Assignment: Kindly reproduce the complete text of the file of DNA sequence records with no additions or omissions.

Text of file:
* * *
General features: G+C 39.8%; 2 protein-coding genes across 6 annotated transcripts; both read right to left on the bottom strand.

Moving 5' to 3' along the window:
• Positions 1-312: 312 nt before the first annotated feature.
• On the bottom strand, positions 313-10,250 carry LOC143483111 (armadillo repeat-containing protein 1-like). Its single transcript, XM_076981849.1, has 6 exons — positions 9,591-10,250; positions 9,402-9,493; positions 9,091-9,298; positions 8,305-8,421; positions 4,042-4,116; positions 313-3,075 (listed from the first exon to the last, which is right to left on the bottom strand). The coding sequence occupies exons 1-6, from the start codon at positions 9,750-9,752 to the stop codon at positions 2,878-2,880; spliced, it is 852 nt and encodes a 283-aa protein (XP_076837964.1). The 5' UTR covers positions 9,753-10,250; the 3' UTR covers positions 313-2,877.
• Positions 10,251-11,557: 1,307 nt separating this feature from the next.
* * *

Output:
General features: G+C 39.8%; 2 protein-coding genes across 6 annotated transcripts; both read right to left on the bottom strand.

Moving 5' to 3' along the window:
• Positions 1-312: 312 nt before the first annotated feature.
• On the bottom strand, positions 313-10,250 carry LOC143483111 (armadillo repeat-containing protein 1-like). Its single transcript, XM_076981849.1, has 6 exons — positions 9,591-10,250; positions 9,402-9,493; positions 9,091-9,298; positions 8,305-8,421; positions 4,042-4,116; positions 313-3,075 (listed from the first exon to the last, which is right to left on the bottom strand). The coding sequence occupies exons 1-6, from the start codon at positions 9,750-9,752 to the stop codon at positions 2,878-2,880; spliced, it is 852 nt and encodes a 283-aa protein (XP_076837964.1). The 5' UTR covers positions 9,753-10,250; the 3' UTR covers positions 313-2,877.
• Positions 10,251-11,557: 1,307 nt separating this feature from the next.